For interview-based podcasts, will I have enough experts in the field to keep me going long term?
Here are a couple examples of my podcasters who were able to achieve outstanding results by choosing a topic that aligns with their brand ethos.
Case Study A: I work with a corporate gifting company owner who hosts a podcast called The Good Office. It’s all about how to do good with your business. She used her brand’s ethos (giving back) and spun it into a “how-to” podcast that educates others to do the same, all while strengthening her leadership in the space of giving back.
Case Study B: Another business I work with is a senior living consultant. She is passionate about quality of life at any age, so her show is about how to age in style. She is able to use her knowledge of an industry to help educate others while allowing people to get to know her as a consultant.
These podcast topics may not seem like money-makers at first, but by being strategic about the type of content they produced and the guests they invited to the show every week, these two podcasters were able to register their busiest and most profitable period to date! Yes, even during a pandemic and an economic slowdown! What do they have in common? They know their industry inside-out and chose a topic that resonates with their clients/listeners.
3. Let Your Customers Define Your Content
The beauty of launching a podcast for your business is that you probably already know something about your listeners. Because guess what? They are your clients and customers. You’ve already done all the market research when you started your business. And if you’ve gotten feedback, testimonials, or coverage in the media over the years, you know exactly who you are podcasting for. You’re already ten steps ahead.
Refresh your customer knowledge by revising your social media accounts in the insights section. That will tell you at least gender, location, age bracket, and interests. Also use the below questions to craft a profile for your ideal listener:
Where are they located?
Am I primarily talking to women, men, transgender, gender-neutral, non-binary, agender, pangender, genderqueer, two-spirit, and/or third gender?
What’s their age
What’s their education level?
What are their interests or hobbies?
What’s their household income? Do they have disposable income, or are they thrifty?
Are they tech-savvy? What type of devices would they have access to?*
Is your audience generally commuters or do they work from home?
*Understand their technology literacy
If your ideal listener is very tech-savvy, then you will probably be able to send them to your website to read show notes, download a worksheet, or subscribe to your newsletter. But if they’re the kind of person who only listens to your podcast on Facebook (and who doesn’t want to exit the platform), then they will need a more direct call to action like, “Drop us a message below, and we will contact you.”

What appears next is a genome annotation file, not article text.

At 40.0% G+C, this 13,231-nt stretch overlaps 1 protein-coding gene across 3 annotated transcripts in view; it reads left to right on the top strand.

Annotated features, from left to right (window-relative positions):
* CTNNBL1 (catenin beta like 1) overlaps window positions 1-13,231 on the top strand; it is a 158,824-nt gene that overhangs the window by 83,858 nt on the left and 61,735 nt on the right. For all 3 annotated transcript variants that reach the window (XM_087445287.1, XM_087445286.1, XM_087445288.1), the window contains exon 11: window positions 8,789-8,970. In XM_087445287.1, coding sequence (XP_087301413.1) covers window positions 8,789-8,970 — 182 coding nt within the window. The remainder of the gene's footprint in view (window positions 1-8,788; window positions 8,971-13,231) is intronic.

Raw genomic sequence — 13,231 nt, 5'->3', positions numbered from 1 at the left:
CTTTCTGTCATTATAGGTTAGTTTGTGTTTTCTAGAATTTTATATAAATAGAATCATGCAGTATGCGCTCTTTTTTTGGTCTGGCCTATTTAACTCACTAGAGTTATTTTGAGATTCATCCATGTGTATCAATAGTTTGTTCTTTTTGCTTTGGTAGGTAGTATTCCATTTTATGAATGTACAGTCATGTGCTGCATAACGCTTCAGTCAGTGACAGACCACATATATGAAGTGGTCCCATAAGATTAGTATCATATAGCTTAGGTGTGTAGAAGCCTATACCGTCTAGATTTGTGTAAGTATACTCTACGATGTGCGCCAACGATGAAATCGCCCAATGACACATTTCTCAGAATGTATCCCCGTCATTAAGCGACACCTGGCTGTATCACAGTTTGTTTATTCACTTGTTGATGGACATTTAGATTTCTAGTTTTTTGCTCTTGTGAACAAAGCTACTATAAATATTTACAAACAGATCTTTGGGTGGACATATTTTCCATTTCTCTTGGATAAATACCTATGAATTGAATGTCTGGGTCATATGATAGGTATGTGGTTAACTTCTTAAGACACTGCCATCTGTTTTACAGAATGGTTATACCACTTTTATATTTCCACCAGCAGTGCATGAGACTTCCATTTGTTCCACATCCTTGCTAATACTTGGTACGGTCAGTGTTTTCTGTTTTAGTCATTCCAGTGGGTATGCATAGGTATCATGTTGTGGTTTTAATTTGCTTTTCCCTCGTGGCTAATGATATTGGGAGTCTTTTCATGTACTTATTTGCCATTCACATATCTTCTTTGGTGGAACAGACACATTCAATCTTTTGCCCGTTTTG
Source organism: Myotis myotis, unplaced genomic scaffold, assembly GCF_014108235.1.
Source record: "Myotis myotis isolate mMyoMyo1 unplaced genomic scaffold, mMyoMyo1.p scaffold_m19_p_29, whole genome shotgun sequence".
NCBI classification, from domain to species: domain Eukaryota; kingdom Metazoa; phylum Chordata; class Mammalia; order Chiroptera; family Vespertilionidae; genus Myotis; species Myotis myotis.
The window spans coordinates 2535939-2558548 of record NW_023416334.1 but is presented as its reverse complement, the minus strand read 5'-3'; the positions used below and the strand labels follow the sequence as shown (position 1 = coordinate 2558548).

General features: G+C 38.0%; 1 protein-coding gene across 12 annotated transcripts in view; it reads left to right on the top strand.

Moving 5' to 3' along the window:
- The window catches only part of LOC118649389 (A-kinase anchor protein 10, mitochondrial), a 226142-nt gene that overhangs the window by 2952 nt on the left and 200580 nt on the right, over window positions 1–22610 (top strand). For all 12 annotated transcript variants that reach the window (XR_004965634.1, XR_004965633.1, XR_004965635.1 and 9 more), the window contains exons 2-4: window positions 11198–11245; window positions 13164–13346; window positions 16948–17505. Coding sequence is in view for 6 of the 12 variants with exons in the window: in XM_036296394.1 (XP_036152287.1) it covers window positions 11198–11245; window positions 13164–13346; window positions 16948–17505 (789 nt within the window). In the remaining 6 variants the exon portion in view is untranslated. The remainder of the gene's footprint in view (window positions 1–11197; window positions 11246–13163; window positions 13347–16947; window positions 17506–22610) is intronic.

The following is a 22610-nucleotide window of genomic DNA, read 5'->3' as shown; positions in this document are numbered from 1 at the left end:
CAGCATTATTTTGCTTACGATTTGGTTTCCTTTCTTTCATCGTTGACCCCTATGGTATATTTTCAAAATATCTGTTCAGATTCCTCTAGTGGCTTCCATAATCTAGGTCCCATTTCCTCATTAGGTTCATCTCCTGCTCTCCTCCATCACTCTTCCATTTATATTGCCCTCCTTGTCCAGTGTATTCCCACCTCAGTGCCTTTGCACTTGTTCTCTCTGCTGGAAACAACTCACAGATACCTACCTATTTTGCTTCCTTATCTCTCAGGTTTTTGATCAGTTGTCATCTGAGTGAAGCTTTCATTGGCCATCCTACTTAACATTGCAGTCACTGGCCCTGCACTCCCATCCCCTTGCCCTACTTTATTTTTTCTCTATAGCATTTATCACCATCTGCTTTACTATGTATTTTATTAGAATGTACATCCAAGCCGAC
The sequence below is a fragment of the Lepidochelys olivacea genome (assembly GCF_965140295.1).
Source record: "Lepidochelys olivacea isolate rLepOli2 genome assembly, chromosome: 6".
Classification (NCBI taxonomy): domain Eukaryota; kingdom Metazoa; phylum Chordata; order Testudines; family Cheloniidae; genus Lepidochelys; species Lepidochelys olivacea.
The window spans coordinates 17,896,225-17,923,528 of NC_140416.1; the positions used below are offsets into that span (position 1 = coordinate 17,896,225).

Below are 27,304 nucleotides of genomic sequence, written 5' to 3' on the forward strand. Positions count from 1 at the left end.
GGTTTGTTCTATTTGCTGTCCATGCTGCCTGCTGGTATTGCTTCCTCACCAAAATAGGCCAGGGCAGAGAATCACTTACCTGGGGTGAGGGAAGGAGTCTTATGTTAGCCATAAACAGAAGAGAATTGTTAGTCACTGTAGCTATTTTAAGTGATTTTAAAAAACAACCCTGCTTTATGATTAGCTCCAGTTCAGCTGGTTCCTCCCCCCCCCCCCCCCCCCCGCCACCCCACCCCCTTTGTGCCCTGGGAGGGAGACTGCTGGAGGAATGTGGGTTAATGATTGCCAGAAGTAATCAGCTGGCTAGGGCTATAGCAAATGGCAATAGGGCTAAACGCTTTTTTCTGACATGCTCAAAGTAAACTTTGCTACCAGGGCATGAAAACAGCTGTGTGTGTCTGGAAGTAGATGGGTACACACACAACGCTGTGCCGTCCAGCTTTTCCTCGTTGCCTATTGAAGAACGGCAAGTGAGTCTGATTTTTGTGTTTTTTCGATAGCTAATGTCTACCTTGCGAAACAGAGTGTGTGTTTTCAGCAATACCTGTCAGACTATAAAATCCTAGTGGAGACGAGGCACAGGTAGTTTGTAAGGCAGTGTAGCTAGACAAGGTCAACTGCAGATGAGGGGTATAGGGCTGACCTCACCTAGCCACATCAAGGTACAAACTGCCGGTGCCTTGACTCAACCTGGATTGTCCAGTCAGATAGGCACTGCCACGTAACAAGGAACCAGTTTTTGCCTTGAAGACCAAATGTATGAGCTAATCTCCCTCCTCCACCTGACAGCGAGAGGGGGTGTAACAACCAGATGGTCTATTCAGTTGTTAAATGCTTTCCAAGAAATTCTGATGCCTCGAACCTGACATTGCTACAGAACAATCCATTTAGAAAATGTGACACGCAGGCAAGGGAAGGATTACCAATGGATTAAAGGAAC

Every listener’s journey is different, and you should meet them where they are, not the other way around. Adapt your calls to action (CTAs) to your audience’s tech comfort.
4. Decide On Your Show’s Reach
Deciding your podcast reach will impact how you plan your podcast, what you say on each episode, and what your calls to action will be. Does your business make local or global sales? Is your business e-commerce? Service-based? Start with what you know. Most of your customers are located where most of your business is from.
Here’s an example: Rachel, the local horticulturist, launched a podcast to build trust with her customer base. Her customers are generally local, so she plans episodes about available plants at her greenhouse store. Locals tune in to get details about the gardening season, local plant events, and more.
When someone visits her physical store and asks plant care questions, like watering or local climate, she takes a note to add that to her episode ideas spreadsheet! The same goes for her social media and website queries. She knows her customers’ world is local, so she keeps her educational content local.
Rachel is providing VALUE to her customers through her locally-based podcast. She’s keeping customers informed and in the loop of her business. Expanding from there, she could improve her relationship with local decision-makers to hire her for upcoming projects by inviting them on the show. Most business deals take an average of 7 interactions before they’re set, and podcasts can help you shorten those by 1 or 2.
Expand your reach
While you need a geographic area to start with, opportunities can arise, and your business can take off at a larger scale. Remember to always dream big! Podcasting can be used for local or global growth, depending on how it aligns with your business goals.
Now, let’s say Rachel took a look at her podcast analytics and noticed that her audience is tuning in from all over the country. Her content could expand to talking about different varieties of plants from all over the world.
She could consider adding an additional revenue stream by starting an e-commerce website where she sells products like plant fertilizer, virtual plant audits, and gardening tools. Podcast swag such as branded t-shirts, gardening gloves, or caps with her logo or plants could also become other great revenue stream!
5. Make Listeners Feel Special
Podcasting is an intimate experience, and that should be an integral part of the content you prepare for each episode. Your audience wants exclusive insight into you or your business. It’s your job (and benefit) to give it to them.
Let’s pick up Rachel’s example again. When she’s podcasting, Rachel can go in-depth about the benefits of certain plans or the business’s early years. By being vulnerable and sharing her journey, or her passion and knowledge of the industry, Rachel is sharing her ‘why’, and humanizing her brand, which helps drive customer retention and sales.